raspberry and limoncello ice cream

raspberry and limoncello ice cream

Raspberries and lemon go well together as flavour partners so I thought why not add Limoncello instead? A splash of booze in ice cream improves the texture and makes things a little more grown up.

raspberry ice cream with limoncello

I havent added too much so it doesn’t take over the party, but I adore the refreshing citrus it gives this creamy ice cream.

I made the base in my Breville 800 Class Mixer which aside from being stunningly beautiful in matt stainless steel, makes the process virtually effortless. I whipped all the ingredients to a wonderful fluffy mass before running it through my ice cream machine. I’ve found it necessary to do all the whipping as per the recipe, and after the cream is added, to whip it so that the texture is fluffy and thick. This vastly improves the overall texture of the ice cream.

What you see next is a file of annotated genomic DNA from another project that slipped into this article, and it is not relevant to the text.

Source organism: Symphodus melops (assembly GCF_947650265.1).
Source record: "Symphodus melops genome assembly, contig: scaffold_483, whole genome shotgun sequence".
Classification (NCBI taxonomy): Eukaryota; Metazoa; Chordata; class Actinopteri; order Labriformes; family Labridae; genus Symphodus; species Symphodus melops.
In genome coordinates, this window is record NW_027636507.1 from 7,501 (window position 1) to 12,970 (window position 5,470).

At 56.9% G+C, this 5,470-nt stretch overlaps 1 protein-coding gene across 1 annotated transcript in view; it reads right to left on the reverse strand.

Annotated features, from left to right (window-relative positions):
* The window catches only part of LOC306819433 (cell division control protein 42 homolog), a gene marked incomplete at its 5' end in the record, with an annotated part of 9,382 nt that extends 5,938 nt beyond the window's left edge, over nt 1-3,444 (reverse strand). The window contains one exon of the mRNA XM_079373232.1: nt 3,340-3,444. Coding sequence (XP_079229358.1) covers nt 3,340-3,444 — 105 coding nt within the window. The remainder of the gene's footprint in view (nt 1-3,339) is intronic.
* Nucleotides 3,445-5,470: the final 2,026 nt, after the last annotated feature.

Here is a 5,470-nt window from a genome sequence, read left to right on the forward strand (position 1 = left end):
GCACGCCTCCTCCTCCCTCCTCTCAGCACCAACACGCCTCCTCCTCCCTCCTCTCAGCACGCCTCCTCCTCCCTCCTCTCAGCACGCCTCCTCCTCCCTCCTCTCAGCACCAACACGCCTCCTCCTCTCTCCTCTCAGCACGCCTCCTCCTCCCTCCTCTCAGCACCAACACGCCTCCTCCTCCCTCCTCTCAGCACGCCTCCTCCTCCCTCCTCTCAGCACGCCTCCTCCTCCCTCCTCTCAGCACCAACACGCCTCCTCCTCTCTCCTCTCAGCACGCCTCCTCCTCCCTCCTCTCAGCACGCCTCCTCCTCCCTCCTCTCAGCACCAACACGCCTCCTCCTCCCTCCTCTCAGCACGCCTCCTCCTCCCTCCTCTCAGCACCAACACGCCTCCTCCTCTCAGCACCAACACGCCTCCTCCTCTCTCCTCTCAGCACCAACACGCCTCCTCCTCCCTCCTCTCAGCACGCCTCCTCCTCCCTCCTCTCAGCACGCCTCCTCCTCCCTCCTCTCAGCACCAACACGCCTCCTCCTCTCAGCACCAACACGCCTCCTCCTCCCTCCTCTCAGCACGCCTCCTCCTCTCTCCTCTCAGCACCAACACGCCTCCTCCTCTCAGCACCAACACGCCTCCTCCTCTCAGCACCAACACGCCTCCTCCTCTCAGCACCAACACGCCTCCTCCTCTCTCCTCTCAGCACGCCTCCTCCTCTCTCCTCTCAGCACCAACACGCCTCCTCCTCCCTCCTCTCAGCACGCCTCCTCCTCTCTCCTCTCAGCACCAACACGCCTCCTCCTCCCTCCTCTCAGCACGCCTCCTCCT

raspberry and limoncello ice cream

You can use fresh raspberries if they are in season, but I used frozen and allowed them to thaw.

Recipe – Super easy – makes about 800ml

  • 230 – 240g raspberries, fresh or frozen
  • 1 cup sugar, divided
  • 3T Limoncello
  • 2T lemon juice
  • 2 large free-range eggs
  • 2 cups cream
  • 1 cup milk

Put the raspberries in a bowl with half a cup of the sugar, the Limoncello and lemon juice, stir and allow to macerated for a min of 2 hours in the fridge. If you are using frozen, they will need to thaw and the sugar dissolve. I did this over night. If you are using fresh, you will need to stir these a few times ensuring that they get mashed up.